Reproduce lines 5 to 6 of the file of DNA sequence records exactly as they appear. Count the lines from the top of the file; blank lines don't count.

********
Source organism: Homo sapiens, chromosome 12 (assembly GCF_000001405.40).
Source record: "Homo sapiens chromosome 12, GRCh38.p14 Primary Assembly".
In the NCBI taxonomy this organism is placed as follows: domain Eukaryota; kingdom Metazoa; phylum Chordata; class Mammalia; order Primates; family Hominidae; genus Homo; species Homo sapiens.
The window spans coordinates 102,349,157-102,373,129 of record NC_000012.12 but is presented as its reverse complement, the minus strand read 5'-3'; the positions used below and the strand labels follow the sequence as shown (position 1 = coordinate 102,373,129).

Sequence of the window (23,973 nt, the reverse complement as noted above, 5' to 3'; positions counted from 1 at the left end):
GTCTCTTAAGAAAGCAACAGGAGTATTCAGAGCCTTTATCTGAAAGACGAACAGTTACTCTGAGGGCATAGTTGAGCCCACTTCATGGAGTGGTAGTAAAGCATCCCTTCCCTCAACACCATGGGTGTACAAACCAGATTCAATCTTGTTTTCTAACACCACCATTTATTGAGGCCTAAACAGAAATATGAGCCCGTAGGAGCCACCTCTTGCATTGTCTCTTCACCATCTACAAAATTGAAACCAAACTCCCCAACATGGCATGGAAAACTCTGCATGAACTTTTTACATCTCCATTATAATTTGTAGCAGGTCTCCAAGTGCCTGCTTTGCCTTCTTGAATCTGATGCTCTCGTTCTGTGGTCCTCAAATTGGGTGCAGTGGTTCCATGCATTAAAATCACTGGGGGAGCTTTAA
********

Sequence of the window (23,973 nt, the reverse complement as noted above, 5' to 3'; positions counted from 1 at the left end):
GTCTCTTAAGAAAGCAACAGGAGTATTCAGAGCCTTTATCTGAAAGACGAACAGTTACTCTGAGGGCATAGTTGAGCCCACTTCATGGAGTGGTAGTAAAGCATCCCTTCCCTCAACACCATGGGTGTACAAACCAGATTCAATCTTGTTTTCTAACACCACCATTTATTGAGGCCTAAACAGAAATATGAGCCCGTAGGAGCCACCTCTTGCATTGTCTCTTCACCATCTACAAAATTGAAACCAAACTCCCCAACATGGCATGGAAAACTCTGCATGAACTTTTTACATCTCCATTATAATTTGTAGCAGGTCTCCAAGTGCCTGCTTTGCCTTCTTGAATCTGATGCTCTCGTTCTGTGGTCCTCAAATTGGGTGCAGTGGTTCCATGCATTAAAATCACTGGGGGAGCTTTAA